Travis Scott’s “Look Mom I Can Fly”: “Wish It Was Better”

Andrew Mello, News Editor

Augie Oppenheimer
“Look Mom I Can Fly” is the latest in a long line of documentaries about musicians.

Rating: 1/5 Falcons

In the age of the internet, celebrity means holding up an image of yourself for all to see. Unfortunately, in the case of trap-superstar Travis Scott, this image took the form of the Netflix “documentary” titled Look Mom I Can Fly, a documentary consisting of everything but substance that feels closer to a highlight tape than an actual story. 

First off, the movie itself is confused about what part of Travis’s life it wants to tell: Travis’s ride at the top of the trap game or his early influences as a youth. At only 85 minutes, there isn’t enough time to tell Scott’s entire life story, but the film insists on hastily cutting back and forth between his youth and scenes from his latest tour, called “Astroworld”. Scott himself worked as executive producer on the documentary, and his touch is felt everywhere, but especially in the home videos forced into what otherwise looks like a tour highlight reel.

Contrasting the more mundane videos of Travis as a boy, the more personal and recent footage finds Scott in possibly the biggest year of his life.  From the birth of his first daughter, to performing at the Superbowl, to a sellout tour, this period of his life has more than enough material to draw from. However, despite the events unfolding around him, Scott never takes a minute to address the audience or let them behind the curtain of celebrity. The movie tries to sell you on the hype of Travis Scott, but never cares if we meet Jacques Webster the individual. Look Mom I Can Fly fails to tell the viewer who Scott really is because it’s too interested in the hype surrounding him, showing more concert footage than anything else. The single moment I found of any kind of self-awareness on the part of Scott’s team was a clip of Scott’s tour manager informing staff that they “wouldn’t know how bad our shows get until it starts.”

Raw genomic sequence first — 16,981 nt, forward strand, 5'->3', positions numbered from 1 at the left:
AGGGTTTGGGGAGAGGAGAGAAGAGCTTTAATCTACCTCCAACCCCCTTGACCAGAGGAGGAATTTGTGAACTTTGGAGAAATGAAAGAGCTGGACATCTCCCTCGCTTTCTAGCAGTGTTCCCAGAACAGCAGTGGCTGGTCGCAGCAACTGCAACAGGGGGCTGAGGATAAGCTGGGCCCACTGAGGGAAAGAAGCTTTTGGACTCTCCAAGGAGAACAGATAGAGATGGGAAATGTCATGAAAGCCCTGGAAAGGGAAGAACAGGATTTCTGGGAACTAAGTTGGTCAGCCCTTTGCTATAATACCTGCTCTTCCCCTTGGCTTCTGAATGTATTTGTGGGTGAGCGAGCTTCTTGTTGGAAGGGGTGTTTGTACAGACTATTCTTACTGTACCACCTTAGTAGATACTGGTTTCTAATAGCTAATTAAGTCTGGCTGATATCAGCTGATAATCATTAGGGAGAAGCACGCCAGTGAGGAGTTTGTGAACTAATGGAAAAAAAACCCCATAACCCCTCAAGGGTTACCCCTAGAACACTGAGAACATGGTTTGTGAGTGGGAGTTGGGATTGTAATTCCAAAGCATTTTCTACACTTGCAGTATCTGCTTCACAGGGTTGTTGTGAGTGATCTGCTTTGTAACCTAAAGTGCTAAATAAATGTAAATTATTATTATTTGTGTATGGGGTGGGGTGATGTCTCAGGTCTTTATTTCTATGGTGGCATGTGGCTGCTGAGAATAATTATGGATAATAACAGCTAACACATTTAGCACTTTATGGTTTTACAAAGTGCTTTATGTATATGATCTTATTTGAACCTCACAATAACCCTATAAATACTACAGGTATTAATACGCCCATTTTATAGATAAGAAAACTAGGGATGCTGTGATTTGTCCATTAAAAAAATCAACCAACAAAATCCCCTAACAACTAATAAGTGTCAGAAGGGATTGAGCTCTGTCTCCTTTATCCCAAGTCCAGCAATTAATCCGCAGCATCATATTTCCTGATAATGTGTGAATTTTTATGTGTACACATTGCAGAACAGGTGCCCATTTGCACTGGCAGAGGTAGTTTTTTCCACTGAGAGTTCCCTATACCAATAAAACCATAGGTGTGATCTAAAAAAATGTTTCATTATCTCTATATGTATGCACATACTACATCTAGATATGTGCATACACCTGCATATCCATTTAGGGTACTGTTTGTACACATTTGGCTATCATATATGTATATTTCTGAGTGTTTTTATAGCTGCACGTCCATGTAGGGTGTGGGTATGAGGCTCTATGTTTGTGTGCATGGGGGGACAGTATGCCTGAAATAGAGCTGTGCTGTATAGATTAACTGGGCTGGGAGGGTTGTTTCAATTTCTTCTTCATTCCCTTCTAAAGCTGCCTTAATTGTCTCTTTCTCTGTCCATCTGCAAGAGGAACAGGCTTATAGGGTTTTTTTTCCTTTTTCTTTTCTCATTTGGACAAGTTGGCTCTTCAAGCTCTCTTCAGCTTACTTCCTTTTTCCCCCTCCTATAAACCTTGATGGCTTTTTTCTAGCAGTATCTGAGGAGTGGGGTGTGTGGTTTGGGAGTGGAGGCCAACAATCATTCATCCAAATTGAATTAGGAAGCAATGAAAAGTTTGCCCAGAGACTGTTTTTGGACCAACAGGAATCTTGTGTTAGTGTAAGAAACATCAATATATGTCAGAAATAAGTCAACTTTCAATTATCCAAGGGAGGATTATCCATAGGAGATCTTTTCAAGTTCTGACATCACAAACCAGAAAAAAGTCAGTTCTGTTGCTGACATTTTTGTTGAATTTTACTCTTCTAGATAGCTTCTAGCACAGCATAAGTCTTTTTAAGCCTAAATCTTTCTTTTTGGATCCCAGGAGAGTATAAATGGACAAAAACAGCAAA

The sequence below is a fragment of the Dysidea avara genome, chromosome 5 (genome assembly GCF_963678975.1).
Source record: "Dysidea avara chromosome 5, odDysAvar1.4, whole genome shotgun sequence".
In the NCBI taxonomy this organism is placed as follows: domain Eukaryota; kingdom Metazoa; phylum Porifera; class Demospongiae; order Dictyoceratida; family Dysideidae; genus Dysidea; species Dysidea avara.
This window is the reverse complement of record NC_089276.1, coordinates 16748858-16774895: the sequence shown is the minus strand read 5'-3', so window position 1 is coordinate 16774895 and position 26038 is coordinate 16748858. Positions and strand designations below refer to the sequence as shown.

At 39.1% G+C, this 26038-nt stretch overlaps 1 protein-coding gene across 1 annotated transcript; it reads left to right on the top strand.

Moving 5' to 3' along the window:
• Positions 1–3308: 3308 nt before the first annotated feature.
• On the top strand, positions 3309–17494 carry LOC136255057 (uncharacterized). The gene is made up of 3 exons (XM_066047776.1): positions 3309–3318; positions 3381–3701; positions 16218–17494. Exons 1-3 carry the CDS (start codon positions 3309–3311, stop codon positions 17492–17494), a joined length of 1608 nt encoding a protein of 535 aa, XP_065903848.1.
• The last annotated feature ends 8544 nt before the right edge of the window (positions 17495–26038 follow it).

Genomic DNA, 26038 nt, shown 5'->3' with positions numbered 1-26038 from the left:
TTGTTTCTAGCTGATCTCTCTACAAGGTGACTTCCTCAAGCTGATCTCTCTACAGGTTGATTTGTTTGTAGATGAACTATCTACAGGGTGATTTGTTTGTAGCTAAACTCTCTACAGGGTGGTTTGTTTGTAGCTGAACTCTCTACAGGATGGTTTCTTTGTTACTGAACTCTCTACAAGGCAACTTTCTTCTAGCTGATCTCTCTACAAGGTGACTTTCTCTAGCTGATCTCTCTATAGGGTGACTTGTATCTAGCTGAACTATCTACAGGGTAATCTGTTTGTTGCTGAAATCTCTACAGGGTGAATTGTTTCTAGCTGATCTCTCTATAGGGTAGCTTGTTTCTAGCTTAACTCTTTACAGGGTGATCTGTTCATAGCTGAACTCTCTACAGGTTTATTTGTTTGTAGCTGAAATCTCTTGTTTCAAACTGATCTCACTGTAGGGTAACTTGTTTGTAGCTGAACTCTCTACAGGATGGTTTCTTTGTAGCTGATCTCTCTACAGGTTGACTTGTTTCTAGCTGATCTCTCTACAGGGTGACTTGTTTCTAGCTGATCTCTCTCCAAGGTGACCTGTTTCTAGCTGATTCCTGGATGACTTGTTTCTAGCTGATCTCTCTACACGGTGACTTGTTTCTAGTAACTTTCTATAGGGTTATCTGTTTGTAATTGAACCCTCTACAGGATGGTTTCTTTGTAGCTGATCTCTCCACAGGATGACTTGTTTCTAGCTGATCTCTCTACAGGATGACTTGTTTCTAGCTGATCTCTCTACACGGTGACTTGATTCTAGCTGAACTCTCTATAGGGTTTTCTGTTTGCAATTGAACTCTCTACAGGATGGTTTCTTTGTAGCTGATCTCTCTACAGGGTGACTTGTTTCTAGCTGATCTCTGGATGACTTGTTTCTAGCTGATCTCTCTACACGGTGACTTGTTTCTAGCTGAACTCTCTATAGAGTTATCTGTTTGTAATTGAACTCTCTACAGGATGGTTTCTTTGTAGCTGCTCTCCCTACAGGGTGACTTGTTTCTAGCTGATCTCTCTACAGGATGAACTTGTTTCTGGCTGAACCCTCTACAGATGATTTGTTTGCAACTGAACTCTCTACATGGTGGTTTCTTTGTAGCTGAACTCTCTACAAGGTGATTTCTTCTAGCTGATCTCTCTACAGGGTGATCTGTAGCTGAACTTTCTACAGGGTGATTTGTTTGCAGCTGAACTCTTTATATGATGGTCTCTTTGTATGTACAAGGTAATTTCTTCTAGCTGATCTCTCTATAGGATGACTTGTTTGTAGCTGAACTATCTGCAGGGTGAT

The movie tries to sell you on the hype of Travis Scott, but never cares if we meet Jacques Webster the individual.”

Even with the extravagant show he puts on every night on tour, Scott’s narrative of 2018 would not carry a whole documentary. But with the added concert reel shoved in, I’m not even sure it has the space to try. More time is spent watching fans jump off stage than seeing footage of his daughter, and the perspective of the entire film suffers for it. It’s ironic to watch the footage of sold-out shows and fans with “Wish you were here” emblazoned across their shirts, given that the movie feels more alienating than reminiscent.

Confused on the story it wants to tell, Look Mom I Can Fly is a documentary that lacks the most essential ingredient to a documentary: perspective. Lacking any personality or introspection from the artist himself, the movie loosely hangs on the hours of concert footage spread from city to city. Scott’s inability to drop his façade or get real with anyone on camera makes it impossible for the film to make you care about Jacques Webster, and if you do by the end, it’s only because you were a fan already. Look Mom I Can Fly is a movie made only for the diehard ragers at Travis’ concerts who don’t care about watching a movie and just want to see Scott the way he sees himself.

This piece also appears in our September 2019 print edition.